Economic Realities and Wesleyan Hopes

The economic turmoil of the last several months has shaken our confidence in the future. As we turn to see our retirement savings depleted, or as we recognize job loss and diminished expectations, it is difficult to know where to turn for a reasonable basis for hope.

At Wesleyan, I have spent a good part of the last year planning for the future, working with colleagues to put the university on a more secure economic foundation, to develop new curricular initiatives that are exciting and dynamic, and to expand our facilities in the sciences in a dramatic way. Some of these projects (the Molecular and Life Sciences Building being the largest by far) have been discussed by faculty, alumni and trustees for many years. Others, like the decision I made last year to expand our financial aid program to reduce our reliance on required loans, are new programs that promote a core university value. We have created faculty working groups to promote creativity, civic engagement and internationalization, and to develop ideas for a College of the Environment. In this time of economic disruption, what happens to all these plans?

I don’t want to minimize the impact of the economic situation on Wesleyan. A good portion of our annual budget comes from the generosity of our alumni and parent base, as well as the return on our endowment. Fundraising will be difficult this year, we expect, but we remain confident that the extended Wes family will recognize how important their gifts are in this climate. Our endowment, already down last fiscal year, has taken a hit in the first quarter of this one. Although we fully expect the investments to recover over time, there will be a period of smaller returns from the endowment going to support the operating budget.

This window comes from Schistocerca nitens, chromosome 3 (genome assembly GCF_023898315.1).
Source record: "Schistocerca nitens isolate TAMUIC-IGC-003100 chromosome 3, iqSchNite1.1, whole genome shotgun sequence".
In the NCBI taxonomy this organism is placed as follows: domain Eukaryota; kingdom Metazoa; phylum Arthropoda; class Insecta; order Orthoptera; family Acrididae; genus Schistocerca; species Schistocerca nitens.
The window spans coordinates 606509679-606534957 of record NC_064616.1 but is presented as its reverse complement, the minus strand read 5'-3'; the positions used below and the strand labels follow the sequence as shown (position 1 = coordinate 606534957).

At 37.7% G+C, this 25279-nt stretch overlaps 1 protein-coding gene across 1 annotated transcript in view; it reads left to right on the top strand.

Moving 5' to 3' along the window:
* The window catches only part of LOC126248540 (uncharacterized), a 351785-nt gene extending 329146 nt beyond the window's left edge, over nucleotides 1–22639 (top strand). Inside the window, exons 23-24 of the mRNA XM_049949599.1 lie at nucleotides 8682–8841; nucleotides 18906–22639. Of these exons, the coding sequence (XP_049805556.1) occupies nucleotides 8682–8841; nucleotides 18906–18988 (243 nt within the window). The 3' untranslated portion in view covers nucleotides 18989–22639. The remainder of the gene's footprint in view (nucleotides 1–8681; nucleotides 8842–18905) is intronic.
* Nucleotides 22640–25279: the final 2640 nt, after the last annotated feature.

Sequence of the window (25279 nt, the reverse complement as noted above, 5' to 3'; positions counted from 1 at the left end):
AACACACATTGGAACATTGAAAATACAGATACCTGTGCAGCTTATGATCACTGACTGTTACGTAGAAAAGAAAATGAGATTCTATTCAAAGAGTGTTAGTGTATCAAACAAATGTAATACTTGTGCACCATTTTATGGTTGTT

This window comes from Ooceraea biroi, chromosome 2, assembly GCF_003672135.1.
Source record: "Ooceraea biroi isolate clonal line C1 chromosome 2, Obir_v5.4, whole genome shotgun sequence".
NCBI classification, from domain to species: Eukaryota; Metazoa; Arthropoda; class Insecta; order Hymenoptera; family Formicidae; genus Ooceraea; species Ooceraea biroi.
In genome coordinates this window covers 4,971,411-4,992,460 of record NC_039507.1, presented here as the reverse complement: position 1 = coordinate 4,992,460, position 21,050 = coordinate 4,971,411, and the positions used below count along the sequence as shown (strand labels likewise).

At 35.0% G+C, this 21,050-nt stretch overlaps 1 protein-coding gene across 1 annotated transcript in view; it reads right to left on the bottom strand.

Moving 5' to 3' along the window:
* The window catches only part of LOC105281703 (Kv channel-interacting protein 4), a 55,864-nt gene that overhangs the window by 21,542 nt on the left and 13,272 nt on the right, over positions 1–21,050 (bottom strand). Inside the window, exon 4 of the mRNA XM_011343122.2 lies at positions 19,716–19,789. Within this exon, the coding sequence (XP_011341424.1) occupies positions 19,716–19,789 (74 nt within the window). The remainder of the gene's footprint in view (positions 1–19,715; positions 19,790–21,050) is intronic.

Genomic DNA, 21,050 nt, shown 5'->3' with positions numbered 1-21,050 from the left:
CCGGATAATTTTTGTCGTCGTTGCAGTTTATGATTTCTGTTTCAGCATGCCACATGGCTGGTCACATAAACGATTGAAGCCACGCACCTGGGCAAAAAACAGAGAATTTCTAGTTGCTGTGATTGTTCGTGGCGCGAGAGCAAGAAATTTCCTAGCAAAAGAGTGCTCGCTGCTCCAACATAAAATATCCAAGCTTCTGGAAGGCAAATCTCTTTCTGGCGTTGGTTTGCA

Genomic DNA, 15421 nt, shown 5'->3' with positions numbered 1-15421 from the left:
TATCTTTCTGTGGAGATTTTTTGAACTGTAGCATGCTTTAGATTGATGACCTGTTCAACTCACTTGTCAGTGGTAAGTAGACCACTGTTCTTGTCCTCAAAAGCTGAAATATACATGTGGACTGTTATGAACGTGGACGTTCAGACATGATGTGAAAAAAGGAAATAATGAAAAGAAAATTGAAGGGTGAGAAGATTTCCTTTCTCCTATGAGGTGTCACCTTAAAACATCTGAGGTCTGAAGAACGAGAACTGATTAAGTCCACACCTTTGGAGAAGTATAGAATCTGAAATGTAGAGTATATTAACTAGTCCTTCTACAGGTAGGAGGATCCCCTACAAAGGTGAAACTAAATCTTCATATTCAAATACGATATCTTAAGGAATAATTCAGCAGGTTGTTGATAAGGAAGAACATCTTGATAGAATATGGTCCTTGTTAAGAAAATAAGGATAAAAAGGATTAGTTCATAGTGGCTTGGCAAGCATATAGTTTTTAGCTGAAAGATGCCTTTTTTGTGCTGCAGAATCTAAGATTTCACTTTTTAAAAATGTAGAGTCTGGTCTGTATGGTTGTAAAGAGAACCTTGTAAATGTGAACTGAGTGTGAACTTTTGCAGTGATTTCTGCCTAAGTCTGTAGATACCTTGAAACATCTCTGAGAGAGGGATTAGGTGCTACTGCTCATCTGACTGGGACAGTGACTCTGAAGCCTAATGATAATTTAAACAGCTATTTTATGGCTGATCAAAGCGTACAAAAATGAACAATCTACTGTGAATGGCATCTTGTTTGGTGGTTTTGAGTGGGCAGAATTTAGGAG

This means there will be cuts in the Wesleyan budget, but, as I said in my last post, I will do my best to protect teaching, research and the student experience from the impact of our cost cutting measures. Over time, we will shift more of our fundraising efforts toward building the endowment, rather than supporting current spending. This will allow us to build economic capacity for the long term. We will continue to offer our community the very best liberal arts education, but we must do so in a more cost effective way. We must delay for some years our major facilities projects, like the Molecular and Life Sciences Building, and we are looking at every department at the university for budget savings. We are also looking for revenue opportunities, particularly in the summer months

What happens to the great hopes and plans of the last year? I believe we must continue to be ambitious, and that we must develop new programs through, when necessary, a reallocation of resources. We will continue to offer a robust financial aid program, and we remain committed to hiring and retaining a faculty dedicated to advancing their own fields while they make a powerful impact on the lives of their students. I believe we can continue to internationalize our campus while enhancing creativity and civic engagement in the curriculum and in the community. We will continue to focus attention on enhancing the experience of our students, especially in their frosh and senior years. And though there may be delays in realizing the vision for a College of the Environment, I am confident in the merits of developing this broad based, interdisciplinary environmental studies program.